SGA Takes Control of the Sexual Health Conversation

As important as sexual education is among high school and college students, it is not required in many curriculums in the United States. Education is one of the few areas that state governments have jurisdiction over. According to Planned Parenthood, Only 24 states and Washington D.C. require sex education to be taught in schools. Most decisions about SexEd are generally left up to individual school districts. To better educate students in College Park, the UMD Student Government Association hosted a town hall about birth control on Nov. 18. 

Photo courtesy of @umd.sga on Instagram

The town hall featured representatives from Planned Parenthood, Pregnancy Aid Center, and the University Health Center. The panelists talked about different birth control and STD testing resources, financial aid options for students without insurance, students’ privacy rights, and the importance of sexual health communication between partners. This was new information to many students in the room, who may not have had any prior sexual education or have been otherwise misinformed by friends or online sources.   

“Education is power,” said junior Parisa Rahbar, a sexual health educator at the University Health Center. “How do you expect students to take responsibility for their sexual or reproductive health if they aren’t informed? We have that chance to inform them. It’s vital because everyone deserves the same right to take care of their sexual health and make responsible, safe choices.”

The panelists also discussed financial options and privacy rights for students when going to a health center for birth control. Planned Parenthood’s prices differ from location to location because of the different grants they receive. The Maryland Planned Parenthood center determines prices on a sliding scale that’s based on income, so they can provide cheaper options even if you’re not on insurance. Planned Parenthood also has a teen pricing option for people under the age of 20. That is really low-cost birth control, with $25 being the maximum price.

Photo courtesy of @plannedparenthood on Instagram

Some people may hesitate to go to clinics and get the treatment they need because they’re worried about their parents finding out. But, Mary Jelacic, a panelist representing the Pregnancy Aid Center, informed students that parents’ consent is never needed when going to a clinic. Any clinic should keep patient information confidential.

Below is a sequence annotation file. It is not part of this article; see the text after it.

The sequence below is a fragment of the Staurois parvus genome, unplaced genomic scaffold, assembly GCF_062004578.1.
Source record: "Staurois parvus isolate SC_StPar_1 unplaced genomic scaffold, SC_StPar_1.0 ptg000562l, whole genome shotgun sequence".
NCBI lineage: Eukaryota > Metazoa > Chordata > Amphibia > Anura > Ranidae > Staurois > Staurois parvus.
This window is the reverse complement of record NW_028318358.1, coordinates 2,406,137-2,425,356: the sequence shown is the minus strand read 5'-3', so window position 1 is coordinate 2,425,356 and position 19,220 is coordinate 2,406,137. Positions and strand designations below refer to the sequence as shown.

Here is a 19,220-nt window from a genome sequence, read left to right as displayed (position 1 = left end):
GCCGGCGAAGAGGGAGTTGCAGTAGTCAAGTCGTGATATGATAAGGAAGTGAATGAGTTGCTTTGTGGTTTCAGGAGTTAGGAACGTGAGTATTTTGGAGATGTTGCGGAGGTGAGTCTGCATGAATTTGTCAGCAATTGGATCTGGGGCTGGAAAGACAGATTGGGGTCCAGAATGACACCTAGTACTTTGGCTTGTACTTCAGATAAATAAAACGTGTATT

“Let them [students] know that they don’t need parental consent. That [fear] is part of why they won’t get the information or go to the health center. They listen to their friends and get misinformation, and that’s dangerous,” stated Jelacic.

The purpose of the town hall was not only to inform students of the sexual health resources available to them, but also to demonstrate the role that both men and women should be playing in an intimate relationship. The town hall was attended by as many girls as guys, which emphasized the importance of mutual responsibility between sexual partners.

Photo by Becca Tapert on Unsplash

“Tonight, there was as many young men as there were young women. So, the message is clear. It’s a dual responsibility,” said Jelacic. “It’s not the girl’s responsibility or the man’s responsibility. It’s both of them together.”

Most students are hesitant to start a conversation with a partner because of the awkwardness or negative stigma that comes with birth control or STDs. However, the risks that come with ignoring a person’s sexual health can lead to incurable diseases or an unplanned pregnancy. The goal of events like SGA’s town hall is to destigmatize these topics, allowing for greater transparency in discussions of sexual health.

“We definitely don’t talk about it as much as we should, which is why town halls like this are really important,” stated Ayesha Amsa, an attending junior public policy major. “Even at a college level, where people are literally always having sex, people just don’t know enough about birth control, STIs, and STDs. It’s definitely not something that’s normalized.”

This town hall was the third annual event that SGA has held to raise awareness about sexual health. Programs like these continue to promote open and private conversations for the benefit of all.

“This can be a very uncomfortable topic for a lot of people to talk about for  various reasons. But it's important because whether you're sexually active or not, it's something that most people will engage in at some point,” said Rahbar. “Arming yourself with that knowledge helps you make informed decisions.”